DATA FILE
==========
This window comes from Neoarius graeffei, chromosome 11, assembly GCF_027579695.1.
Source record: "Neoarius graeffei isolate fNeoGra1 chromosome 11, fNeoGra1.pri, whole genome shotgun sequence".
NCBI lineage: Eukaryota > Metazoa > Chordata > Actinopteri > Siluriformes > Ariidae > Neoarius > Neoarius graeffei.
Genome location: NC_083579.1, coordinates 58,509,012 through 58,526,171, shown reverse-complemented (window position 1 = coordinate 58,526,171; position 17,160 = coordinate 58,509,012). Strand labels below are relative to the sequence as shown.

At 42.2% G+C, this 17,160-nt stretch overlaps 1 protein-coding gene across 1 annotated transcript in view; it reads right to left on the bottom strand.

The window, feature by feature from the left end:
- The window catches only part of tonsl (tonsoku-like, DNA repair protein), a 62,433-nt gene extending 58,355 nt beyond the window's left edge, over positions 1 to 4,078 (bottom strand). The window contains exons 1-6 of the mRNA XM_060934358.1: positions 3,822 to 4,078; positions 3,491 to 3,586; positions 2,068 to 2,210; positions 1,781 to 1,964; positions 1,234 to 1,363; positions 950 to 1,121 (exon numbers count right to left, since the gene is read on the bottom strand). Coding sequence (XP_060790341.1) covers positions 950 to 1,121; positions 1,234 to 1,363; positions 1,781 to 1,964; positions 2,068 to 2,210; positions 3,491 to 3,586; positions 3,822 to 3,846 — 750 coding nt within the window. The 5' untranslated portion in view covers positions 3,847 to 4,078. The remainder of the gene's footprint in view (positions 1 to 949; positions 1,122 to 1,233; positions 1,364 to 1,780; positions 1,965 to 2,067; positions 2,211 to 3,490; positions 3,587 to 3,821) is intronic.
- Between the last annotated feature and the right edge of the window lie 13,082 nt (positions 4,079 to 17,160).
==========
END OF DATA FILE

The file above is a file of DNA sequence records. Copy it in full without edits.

This window comes from Neoarius graeffei, chromosome 11, assembly GCF_027579695.1.
Source record: "Neoarius graeffei isolate fNeoGra1 chromosome 11, fNeoGra1.pri, whole genome shotgun sequence".
NCBI lineage: Eukaryota > Metazoa > Chordata > Actinopteri > Siluriformes > Ariidae > Neoarius > Neoarius graeffei.
Genome location: NC_083579.1, coordinates 58,509,012 through 58,526,171, shown reverse-complemented (window position 1 = coordinate 58,526,171; position 17,160 = coordinate 58,509,012). Strand labels below are relative to the sequence as shown.

At 42.2% G+C, this 17,160-nt stretch overlaps 1 protein-coding gene across 1 annotated transcript in view; it reads right to left on the bottom strand.

The window, feature by feature from the left end:
- The window catches only part of tonsl (tonsoku-like, DNA repair protein), a 62,433-nt gene extending 58,355 nt beyond the window's left edge, over positions 1 to 4,078 (bottom strand). The window contains exons 1-6 of the mRNA XM_060934358.1: positions 3,822 to 4,078; positions 3,491 to 3,586; positions 2,068 to 2,210; positions 1,781 to 1,964; positions 1,234 to 1,363; positions 950 to 1,121 (exon numbers count right to left, since the gene is read on the bottom strand). Coding sequence (XP_060790341.1) covers positions 950 to 1,121; positions 1,234 to 1,363; positions 1,781 to 1,964; positions 2,068 to 2,210; positions 3,491 to 3,586; positions 3,822 to 3,846 — 750 coding nt within the window. The 5' untranslated portion in view covers positions 3,847 to 4,078. The remainder of the gene's footprint in view (positions 1 to 949; positions 1,122 to 1,233; positions 1,364 to 1,780; positions 1,965 to 2,067; positions 2,211 to 3,490; positions 3,587 to 3,821) is intronic.
- Between the last annotated feature and the right edge of the window lie 13,082 nt (positions 4,079 to 17,160).